Second Opinion

Jan. 1, 2007

Underwhelmed by the Pentagon’s Quadrennial Defense Review, Rep. Duncan Hunter had the House Armed Services Committee conduct its own in-depth look at US defense needs. The result—a dense and detailed 121-page report—hit the streets on Dec. 6.

It deserves more attention than it has received. Hunter, the California Republican who chaired the panel until the Democratic takeover of Congress, produced an impressive document. It pulls no punches. Indeed, it sets a benchmark for future debate.

This “Committee Defense Review” warns flatly that the US has insufficient military forces. Unlike the QDR, the CDR did not set a budget level and back into its force levels. Rather, it looked at requirements first, unconstrained by fiscal “realities.”

This politically dangerous technique produced eye-watering force structure conclusions. The US, said the report, should have:

Fifteen Air Force air and space expeditionary forces—not 10, as the QDR authorized—requiring some 500 additional fighters.

More long-range bombers, airlifters, tankers, and ISR systems.

Seventy-eight Army brigade combat teams, eight more than the QDR thought was needed.

Fifteen Navy carrier battle groups (not the 11 blessed by the QDR), at least 55 attack submarines (up from 48), and many more amphibious ships.

Forty-three Marine Corps infantry battalions—not the 33 that were prescribed by the QDR.

This huge force expansion would consume scores of billions of dollars. The CDR said the additions would permit the US to wage a Global War on Terrorism and, if need be, fight and win two regional wars at the same time. Otherwise, it warned, the US couldn’t hack it.

Not since the Reagan buildup of the early 1980s has DOD sought force structure increases, mostly because they are costly. This, however, did not faze CDR members, who noted, “The United States is a wealthy country. Such expansion is hardly unprecedented.”

The CDR’s “second opinion” about force structure stemmed from two bedrock strategic conclusions.

First, the House panel warned, the GWOT is a long-term mission. The “nexus of terrorism and radical Islam” poses “one of the gravest threats” we face, it said, yet, strangely, “defense and budget planners appear to believe that the current demand for military forces in the GWOT is an aberration” and that it “will subside over time.” This is unlikley, said the CDR.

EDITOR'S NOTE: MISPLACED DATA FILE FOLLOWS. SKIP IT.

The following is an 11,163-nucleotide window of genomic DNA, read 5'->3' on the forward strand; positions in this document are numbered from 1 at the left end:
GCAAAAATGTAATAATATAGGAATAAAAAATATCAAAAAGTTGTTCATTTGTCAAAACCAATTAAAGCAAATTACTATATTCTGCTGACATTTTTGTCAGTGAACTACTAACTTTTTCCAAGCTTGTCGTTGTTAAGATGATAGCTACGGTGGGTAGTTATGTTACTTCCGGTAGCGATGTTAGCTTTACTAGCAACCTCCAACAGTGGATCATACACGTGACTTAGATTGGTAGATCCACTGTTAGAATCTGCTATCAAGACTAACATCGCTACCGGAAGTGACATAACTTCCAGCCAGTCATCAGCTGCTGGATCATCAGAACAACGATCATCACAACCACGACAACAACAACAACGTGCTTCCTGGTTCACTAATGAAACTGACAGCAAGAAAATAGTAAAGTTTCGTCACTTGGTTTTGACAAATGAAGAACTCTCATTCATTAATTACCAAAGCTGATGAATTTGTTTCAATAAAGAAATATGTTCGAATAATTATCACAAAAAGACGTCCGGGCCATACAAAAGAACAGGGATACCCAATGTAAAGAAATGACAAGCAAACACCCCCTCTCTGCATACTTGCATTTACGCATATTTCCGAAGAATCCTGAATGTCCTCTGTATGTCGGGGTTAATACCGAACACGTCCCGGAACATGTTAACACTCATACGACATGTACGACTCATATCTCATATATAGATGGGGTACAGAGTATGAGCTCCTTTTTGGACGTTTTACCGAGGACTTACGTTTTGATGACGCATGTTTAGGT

Second, said the CDR, conventional “state-on-state conflict remains a significant element of the security environment.” It is not, as some argue, being replaced by “irregular” GWOT missions. In fact, said the CDR, “the [conventional] requirement may have increased” because aggressors “see opportunities to exploit the US commitment” to fighting global terror networks.

In this vein, the panel presented four “scenarios of concern” it saw as “drivers for US military force structure.” They were: a conventional North Korean invasion of South Korea, a US-China military showdown over Taiwan, regime collapse in nuclear-armed Pakistan, and development of nuclear weapons in Iran.

Though the US realizes it might have to fight two of these conflicts at the same time, “force structure reductions and low modernization budgets during the 1990s created unacceptable levels of risk” for the nation today, said the CDR.

For all that, the armed services themselves are not likely even to seek—much less get—more force structure.

There is a myth that defense budgets are built around valid requirements, but the opposite is true. Politicians come up with an acceptable budget amount and expect the armed forces to live within it. In this situation, an increase in force structure here would only shift the pain elsewhere, and, for that reason, the services always fall in line.

The true problem is the concept of “affordability,” and the way in which official Washington defines it.

Today, one commonly hears complaints about “record” defense budgets and “heavy” war costs. Many requests for validated defense needs—new weapons, more force structure, and so forth—are shot down on grounds they are “unaffordable.”

That being the case, we would like to make a few points about affordability.

For the taxpayer, defense has rarely been more affordable, because the economic burden rarely has been lighter. True, DOD spends lots of money—$512 billion last year on the basic force program and the cost of the wars in Iraq and Afghanistan.

Even that expenditure, however, consumed only 3.9 percent of the nation’s $13 trillion gross domestic product—a far smaller share than in most of the past 65 years.

In 1944—the height of World War II—the military consumed 36 percent of a much smaller economy. The figure during the Korean War was about 11 percent and in Vietnam about nine percent. It was not until 1991, after the Cold War, that the figure even dipped below five percent of GDP.

While military spending today consumes less than four percent of GDP, federal outlays on entitlement and benefits programs are at historic highs, taking about 13.1 percent of all national wealth. That is a rise of more than two full percentage points since the end of the Cold War.

The fact that social spending now more than triples defense outlays says a lot about American priorities, not to mention the whole question of what is, or is not, “affordable.”

Hunter said that 55 House Armed Services Committee members participated in the CDR process.

Note that, in the end, the CDR report was signed by Republican members only. The Democrats withheld their names from the final document. In explanation, a Democrat spokesman uttered a vague comment about “unrealistic force structure outcomes.”

Raising the defense share of GDP by a single percentage point—from four to five percent—would generate a $130 billion boost this year. That would be enough to start rebuilding the force as the CDR suggests.

Stronger defenses are only as unaffordable as we want them to be.